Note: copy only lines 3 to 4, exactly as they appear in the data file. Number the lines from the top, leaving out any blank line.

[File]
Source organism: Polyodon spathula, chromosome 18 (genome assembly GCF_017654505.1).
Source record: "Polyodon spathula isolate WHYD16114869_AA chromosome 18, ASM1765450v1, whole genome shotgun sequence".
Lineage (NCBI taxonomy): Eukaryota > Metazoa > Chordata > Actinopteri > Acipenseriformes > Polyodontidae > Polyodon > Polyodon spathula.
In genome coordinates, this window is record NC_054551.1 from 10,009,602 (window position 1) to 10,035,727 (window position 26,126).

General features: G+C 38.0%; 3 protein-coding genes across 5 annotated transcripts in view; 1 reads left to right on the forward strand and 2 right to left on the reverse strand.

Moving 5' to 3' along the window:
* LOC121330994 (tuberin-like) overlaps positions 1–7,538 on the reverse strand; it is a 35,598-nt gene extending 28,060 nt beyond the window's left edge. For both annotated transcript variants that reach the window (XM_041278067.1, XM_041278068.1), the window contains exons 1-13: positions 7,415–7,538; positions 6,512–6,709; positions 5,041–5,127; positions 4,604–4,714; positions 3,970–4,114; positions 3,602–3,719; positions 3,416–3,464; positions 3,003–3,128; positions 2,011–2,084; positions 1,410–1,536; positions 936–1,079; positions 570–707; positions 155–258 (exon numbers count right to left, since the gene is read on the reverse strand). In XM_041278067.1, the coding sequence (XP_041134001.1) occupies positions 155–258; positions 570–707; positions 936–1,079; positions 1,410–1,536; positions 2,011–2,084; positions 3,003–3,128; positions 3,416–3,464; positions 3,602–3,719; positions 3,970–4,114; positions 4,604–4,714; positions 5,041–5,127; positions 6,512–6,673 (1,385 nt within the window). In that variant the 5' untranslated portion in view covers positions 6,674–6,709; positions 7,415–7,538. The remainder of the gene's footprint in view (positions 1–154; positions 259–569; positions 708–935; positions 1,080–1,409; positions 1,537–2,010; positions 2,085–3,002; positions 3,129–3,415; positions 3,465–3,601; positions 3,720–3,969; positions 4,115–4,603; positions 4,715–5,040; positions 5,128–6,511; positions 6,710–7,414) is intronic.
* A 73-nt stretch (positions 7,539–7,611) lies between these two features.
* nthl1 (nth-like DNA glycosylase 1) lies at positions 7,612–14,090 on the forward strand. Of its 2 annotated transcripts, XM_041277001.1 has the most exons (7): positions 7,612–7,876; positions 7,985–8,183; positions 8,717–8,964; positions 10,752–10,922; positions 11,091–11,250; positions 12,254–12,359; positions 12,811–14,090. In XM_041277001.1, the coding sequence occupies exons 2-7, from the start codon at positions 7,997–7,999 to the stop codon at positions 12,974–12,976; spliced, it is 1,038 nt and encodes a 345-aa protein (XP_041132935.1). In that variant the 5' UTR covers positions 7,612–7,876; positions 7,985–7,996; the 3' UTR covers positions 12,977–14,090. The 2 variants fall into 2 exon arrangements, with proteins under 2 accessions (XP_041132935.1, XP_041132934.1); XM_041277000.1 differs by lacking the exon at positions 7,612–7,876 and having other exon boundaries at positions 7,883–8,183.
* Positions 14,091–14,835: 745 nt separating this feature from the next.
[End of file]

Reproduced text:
Lineage (NCBI taxonomy): Eukaryota > Metazoa > Chordata > Actinopteri > Acipenseriformes > Polyodontidae > Polyodon > Polyodon spathula.
In genome coordinates, this window is record NC_054551.1 from 10,009,602 (window position 1) to 10,035,727 (window position 26,126).